I don't know for sure but NetBSD is the most portable of the *BSDs so its code is most modular being able to run on multiple architectures and is a research project at that so code is kept simple to understand I assume making it simpler to port over. OpenBSD is also portable but less so and optimizes for security so is less simple to understand, BUT the project focuses on code simplicity at the same time. FreeBSD is optimized for speed and supports very few architectures compared to the other *BSDs. What is curious is why DragonFlyBSD wasn't chosen since it is already a hybrid kernel (I used to mistakenly think DragonFlyBSD used a microkernel but was corrected), perhaps the reason DragonFly wasn't chosen was it only supports AMD64 and HURD doesn't yet fully support AMD64 but i686 instead.

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              • #8
                Originally posted by wertigon View Post
                At this point HURD is about as likely to succeed as the resurgence of Amiga. E.g. most people involved are dealing with necrophilia more than anything else.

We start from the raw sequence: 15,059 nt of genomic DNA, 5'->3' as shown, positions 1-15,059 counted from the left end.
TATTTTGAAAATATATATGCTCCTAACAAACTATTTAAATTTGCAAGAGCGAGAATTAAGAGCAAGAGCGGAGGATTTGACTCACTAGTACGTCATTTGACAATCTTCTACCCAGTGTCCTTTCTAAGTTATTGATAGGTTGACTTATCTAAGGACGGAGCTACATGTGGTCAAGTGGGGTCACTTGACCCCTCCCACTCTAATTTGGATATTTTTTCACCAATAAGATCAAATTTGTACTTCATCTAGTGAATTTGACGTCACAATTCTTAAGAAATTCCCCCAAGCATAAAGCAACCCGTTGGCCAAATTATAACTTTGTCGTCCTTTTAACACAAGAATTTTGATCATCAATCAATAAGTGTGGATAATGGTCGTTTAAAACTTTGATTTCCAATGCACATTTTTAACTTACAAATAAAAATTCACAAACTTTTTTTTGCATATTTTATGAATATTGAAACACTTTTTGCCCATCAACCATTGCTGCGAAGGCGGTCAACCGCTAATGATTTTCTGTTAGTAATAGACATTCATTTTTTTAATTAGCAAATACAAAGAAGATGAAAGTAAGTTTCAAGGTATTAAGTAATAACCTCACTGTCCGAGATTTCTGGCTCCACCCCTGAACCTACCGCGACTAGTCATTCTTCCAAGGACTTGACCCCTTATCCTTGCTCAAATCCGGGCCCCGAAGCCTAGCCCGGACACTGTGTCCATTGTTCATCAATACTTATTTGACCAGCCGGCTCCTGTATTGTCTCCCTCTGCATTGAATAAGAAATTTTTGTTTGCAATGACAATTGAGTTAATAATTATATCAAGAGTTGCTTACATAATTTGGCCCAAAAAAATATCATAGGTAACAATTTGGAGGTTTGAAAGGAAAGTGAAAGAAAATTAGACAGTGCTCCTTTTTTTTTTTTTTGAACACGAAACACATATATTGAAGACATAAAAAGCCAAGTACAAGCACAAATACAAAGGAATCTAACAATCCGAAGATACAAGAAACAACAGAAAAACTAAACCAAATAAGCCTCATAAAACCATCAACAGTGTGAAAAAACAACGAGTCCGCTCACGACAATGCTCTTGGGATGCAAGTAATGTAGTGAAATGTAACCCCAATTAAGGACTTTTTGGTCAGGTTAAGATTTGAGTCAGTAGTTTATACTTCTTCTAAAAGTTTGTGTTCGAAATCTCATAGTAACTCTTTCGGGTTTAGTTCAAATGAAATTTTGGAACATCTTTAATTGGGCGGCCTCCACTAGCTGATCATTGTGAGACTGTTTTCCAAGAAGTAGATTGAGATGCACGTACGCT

Now, don't get me wrong, the Microkernel push has it's place, it's just that HURD is going nowhere and this will keep being true for as long as HURD insists on it's original goals (being **THE** GNU kernel). I think HURD should refocus efforts and move to, say, RISC-V or OpenPower, possibly introduce a hardware scheduler and it's own hardware communications bus for IPC. At this stage it's probably less painful to do a ground up redesign using lessons learned from other Microkernel OSes, like HelenOS and L4. Or simply adopt a fork of those projects as the new GNU HURD path.